What is it like to be riding the comet? That may be the closest analogy currently describing what it must be like to be writing for Deadpool. This is a character that has experienced a meteoric rise to household-name status due to his smash hit movie that blew apart theatres almost one year ago. Before Deadpool was owning the multiplexes, the character was cementing his status as the most successful character to appear in comics over the past thirty years. Just over the past five years, Deadpool has headlined over a dozen regular series or miniseries. But even Deadpool would raise a chimichanga to the literary heights achieved in his eponymous new series by veteran wordsmith Gerry Duggan.
For the ever shrinking minority of comic fans who are not familiar with Deadpool, his real name is Wade Wilson, a.k.a. “The Merc with a Mouth”. He was created in 1991 by Rob Liefeld and Fabian Nicieza, and first appeared in the pages of New Mutants. What started out as a sort of spoof of DC’s own Deathstroke (Slade Wilson) soon took on a wild life of its own. Deadpool became most noted for his unhinged persona and his ability to break the fourth wall and talk directly to his readers. His stories are an exhilarating mix of violence, mayhem and humor.
I asked Mr. Duggan, also known for his Hulk and Batman work, why he thinks Deadpool resonates so well with audiences. He responded, “The movie being a smashing success is the best primer now. For new fans, he’s got less backstory than many of the other marquee heroes. You can deep-dive into the character a bit easier than you can with the other silver-age heroes.”
In other words, access is key. Deadpool provides an easy jumping point for Marvel, and comic book in general, neophytes.
But how does a writer approach a character that has suddenly been thrust into the consciousness of such a large potential fan base? Does the pressure of meeting these new fan’s expectations of the character affect how a writer approaches the work? Apparently, when you are a veteran writer, you can rely on your process.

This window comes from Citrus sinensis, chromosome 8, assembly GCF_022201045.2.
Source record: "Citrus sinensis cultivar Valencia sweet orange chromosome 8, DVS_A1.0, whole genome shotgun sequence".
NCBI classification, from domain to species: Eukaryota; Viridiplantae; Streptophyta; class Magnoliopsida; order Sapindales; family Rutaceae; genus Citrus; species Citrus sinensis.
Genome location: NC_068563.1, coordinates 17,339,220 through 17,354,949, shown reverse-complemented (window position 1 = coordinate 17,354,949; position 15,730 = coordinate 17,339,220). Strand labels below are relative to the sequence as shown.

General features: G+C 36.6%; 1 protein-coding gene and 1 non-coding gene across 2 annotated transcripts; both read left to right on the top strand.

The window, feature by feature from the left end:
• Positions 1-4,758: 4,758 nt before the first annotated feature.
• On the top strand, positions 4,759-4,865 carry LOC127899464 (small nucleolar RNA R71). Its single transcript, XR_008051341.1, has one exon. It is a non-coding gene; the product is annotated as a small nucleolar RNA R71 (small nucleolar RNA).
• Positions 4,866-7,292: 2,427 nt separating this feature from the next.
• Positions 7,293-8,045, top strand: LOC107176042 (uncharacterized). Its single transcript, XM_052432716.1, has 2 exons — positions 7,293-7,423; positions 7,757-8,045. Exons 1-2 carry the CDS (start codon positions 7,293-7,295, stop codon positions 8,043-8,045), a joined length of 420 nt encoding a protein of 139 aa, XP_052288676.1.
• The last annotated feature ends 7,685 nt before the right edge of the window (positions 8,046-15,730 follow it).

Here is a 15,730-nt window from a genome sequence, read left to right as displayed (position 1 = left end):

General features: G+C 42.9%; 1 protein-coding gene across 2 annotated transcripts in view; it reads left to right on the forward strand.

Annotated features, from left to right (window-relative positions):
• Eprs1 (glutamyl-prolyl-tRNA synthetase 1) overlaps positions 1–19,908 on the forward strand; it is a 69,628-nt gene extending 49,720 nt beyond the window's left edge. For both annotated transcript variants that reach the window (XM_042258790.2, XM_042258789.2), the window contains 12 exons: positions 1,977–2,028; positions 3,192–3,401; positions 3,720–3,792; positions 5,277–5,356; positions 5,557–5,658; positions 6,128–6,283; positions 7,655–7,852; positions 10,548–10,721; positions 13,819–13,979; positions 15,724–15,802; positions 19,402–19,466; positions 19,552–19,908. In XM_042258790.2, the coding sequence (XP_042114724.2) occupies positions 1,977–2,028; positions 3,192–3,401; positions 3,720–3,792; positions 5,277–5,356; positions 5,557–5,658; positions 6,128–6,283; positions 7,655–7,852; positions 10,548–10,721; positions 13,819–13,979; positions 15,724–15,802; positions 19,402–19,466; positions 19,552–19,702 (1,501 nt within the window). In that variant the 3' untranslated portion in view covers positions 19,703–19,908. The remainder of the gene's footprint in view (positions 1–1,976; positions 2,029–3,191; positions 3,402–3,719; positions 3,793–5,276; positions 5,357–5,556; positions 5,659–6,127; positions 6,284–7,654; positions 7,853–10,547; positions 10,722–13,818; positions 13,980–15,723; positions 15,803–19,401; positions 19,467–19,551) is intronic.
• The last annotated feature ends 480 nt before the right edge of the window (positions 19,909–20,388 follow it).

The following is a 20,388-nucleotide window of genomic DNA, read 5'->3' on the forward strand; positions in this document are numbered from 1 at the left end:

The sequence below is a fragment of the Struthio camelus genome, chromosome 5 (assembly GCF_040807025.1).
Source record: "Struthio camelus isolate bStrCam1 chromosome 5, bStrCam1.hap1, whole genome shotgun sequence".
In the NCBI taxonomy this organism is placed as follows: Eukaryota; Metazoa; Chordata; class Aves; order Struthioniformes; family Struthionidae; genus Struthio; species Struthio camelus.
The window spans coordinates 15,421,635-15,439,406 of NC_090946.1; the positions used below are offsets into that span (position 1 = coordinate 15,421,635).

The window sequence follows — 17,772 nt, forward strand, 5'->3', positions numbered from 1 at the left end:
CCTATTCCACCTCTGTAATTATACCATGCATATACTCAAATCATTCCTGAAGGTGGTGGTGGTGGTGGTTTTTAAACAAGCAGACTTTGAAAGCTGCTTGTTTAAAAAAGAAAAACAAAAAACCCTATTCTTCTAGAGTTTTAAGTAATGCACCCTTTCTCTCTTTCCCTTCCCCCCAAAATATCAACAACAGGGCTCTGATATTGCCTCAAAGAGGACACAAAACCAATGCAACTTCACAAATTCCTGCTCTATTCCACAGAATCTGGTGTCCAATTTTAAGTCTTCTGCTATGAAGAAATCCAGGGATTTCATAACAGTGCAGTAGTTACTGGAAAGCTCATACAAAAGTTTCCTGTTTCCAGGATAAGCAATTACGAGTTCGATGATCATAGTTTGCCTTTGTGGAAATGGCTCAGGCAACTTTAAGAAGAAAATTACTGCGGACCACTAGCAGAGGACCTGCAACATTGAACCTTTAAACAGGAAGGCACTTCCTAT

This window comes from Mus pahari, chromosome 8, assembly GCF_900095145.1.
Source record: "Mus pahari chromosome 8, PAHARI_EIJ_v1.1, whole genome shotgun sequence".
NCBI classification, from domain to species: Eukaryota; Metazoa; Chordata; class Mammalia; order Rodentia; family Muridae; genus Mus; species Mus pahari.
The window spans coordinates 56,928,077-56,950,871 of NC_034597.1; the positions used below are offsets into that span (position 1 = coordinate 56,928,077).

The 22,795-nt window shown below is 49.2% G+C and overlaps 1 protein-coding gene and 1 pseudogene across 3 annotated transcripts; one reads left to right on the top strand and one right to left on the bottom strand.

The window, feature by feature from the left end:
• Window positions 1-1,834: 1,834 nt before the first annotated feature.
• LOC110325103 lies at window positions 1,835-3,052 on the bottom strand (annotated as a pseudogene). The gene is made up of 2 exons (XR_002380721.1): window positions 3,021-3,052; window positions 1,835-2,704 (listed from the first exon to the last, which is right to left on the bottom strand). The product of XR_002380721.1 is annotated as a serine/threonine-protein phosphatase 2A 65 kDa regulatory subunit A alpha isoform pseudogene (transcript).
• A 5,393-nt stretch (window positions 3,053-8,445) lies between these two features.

According to Mr. Duggan, “I can’t second-guess myself. It’s my job to write the Deadpool that’s stuck in my head. The film writers, [Rhett] Reece and [Paul] Wernick, have actually been writing Deadpool for longer than I have. I hope when I wrap on the title someday that I will have been as good to Deadpool as the character has been to me.”
This is based on a writing process that is both practiced and deliberate. As Mr. Duggan describes his writing method, “I write once for the editor, and once that script is ready it goes to the artist. I polish the script again after the artists are finished and before the letterer begins work. It’s more labor-intensive, but makes the comics better. Sometimes a joke presents itself late in the process.”
A great writer realizes that a script is ever-evolving. Mr. Duggan allows the visuals to help direct the words, which allows for the perfect intertwining of words and pictures.
This mastery over character and concept is clearly apparent within the recent issues of Deadpool. In the series’ current storyline, Deadpool finds himself up against a villain called Madcap. While the character of Madcap did not originate within the pages of Deadpool, he has quickly become Deadpool’s primary nemesis. So why does Madcap work so well as an adversary to Deadpool?
“He’s got the same regenerative abilities and questionable mental state,” Mr. Duggan said. “They were made to be mortal enemies. Their relationship was a great gift from an annual I had nothing to do with. It’s been a lot of fun building up Madcap as Wilson’s nemesis.”
An excellent example of Madcap’s propensity for tormenting Deadpool, has occurred in a recent issue of Deadpool, where Madcap has infected Deadpool with a deadly virus. But you may ask, “Isn’t Deadpool able to heal from any injury? What’s the point of infecting him?”
Great question to which Mr. Duggan responded, “Deadpool didn’t know he was a carrier for the virus. Madcap orchestrated the deaths of the people closest to Deadpool and used him as the weapon.”
Much like the Joker in Batman, Madcap has realized that the best way to hurt the protagonist is to inflict pain upon him through hurting those close to the “hero”. This also fuels the animosity that exists at the core of their relationship.
Readers have a lot of excitement to look forward to in future issues of Deadpool.
According to the author, “2017 will be an extremely volatile time in Deadpool’s life. He’ll be attempting to finally end the Madcap threat, and will be dragged into brand new situations. Expect strife on every page.”
Clearly, Mr. Duggan is writing Deadpool and loving it.